The HSE also provides expert support to the federal government, ministries and local authorities. But the scope of this activity needs to be expanded, and it is especially relevant today. I have just raised this issue with my colleagues in the government. We believe that the HSE, the Public Administration Academy and the government should set up an independent expert group to draw up proposals for the next phase of the economic modernisation programme up to 2020. As you know, this phase begins in 2012.

In 2012 we plan to introduce several legislative and executive initiatives, continuing what has been started, in particular the reform of the financial sector, municipal government, the pension system, where much needs to be fine-tuned, the modernisation of healthcare and so on.

We need a profound analysis of what has been done thus far and what needs to be done through the second phase of the economic modernisation programme up to 2020. I believe this work is critical. I know you have prepared proposals on several issues, which I suggest we discuss through the expert group.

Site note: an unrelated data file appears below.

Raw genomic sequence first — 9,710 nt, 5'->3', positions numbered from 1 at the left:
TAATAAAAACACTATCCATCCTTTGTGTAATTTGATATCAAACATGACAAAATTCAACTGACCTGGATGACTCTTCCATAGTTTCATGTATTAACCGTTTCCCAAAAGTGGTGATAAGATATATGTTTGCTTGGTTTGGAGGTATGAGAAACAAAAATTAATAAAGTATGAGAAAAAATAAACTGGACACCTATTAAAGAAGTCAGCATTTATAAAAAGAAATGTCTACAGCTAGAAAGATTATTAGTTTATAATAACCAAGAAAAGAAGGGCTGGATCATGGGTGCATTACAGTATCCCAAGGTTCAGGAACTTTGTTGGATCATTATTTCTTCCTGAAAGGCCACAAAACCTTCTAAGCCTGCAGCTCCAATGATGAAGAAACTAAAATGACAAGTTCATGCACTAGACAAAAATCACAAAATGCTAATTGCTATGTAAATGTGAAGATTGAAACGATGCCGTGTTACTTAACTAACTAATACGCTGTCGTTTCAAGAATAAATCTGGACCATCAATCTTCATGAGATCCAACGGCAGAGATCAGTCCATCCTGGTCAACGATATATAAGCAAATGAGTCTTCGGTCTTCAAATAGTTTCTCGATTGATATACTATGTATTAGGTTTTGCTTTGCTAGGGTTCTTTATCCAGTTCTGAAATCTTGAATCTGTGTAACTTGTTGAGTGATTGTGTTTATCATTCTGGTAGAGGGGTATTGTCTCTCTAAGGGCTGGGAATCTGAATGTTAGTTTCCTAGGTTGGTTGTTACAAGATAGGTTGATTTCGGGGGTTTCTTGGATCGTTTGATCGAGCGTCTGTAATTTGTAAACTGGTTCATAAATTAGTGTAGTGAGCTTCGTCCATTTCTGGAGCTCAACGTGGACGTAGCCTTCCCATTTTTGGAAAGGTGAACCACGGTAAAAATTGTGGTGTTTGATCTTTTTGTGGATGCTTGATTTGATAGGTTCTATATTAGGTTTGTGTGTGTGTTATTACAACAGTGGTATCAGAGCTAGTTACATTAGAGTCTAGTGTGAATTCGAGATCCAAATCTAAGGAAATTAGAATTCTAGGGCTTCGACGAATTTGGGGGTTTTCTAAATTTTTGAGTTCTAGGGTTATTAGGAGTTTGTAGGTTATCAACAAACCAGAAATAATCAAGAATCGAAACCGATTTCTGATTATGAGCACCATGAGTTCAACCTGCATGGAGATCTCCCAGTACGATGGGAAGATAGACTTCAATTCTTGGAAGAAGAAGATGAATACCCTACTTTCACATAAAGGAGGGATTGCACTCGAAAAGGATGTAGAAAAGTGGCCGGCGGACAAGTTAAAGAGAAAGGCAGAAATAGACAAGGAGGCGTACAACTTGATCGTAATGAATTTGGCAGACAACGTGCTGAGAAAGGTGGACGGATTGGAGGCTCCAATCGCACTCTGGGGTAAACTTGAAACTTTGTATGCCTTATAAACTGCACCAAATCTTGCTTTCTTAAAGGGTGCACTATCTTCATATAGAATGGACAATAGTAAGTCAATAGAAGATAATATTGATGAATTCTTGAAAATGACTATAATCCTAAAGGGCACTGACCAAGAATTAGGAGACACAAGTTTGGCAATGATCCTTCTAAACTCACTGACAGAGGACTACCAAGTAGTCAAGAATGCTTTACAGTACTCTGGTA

There are a few other things I would like to add. We have always taken account of your expert opinion and proposals, especially during the global financial and economic crisis. I track opinions on the government’s performance. We know our strengths and weaknesses. I believe that the government performed effectively during the crisis. Not all people have felt it yet, and many feel that we are going through a testing time. But I’m now talking about the overall effectiveness of our efforts. Effectiveness can be measured easily, which you know very well. Last year the decline in production reached almost 8%, 7.8%, to be precise, while this year it will increase by some 4%. Industrial production fell 16% in 2009, growing by 8% in 2010.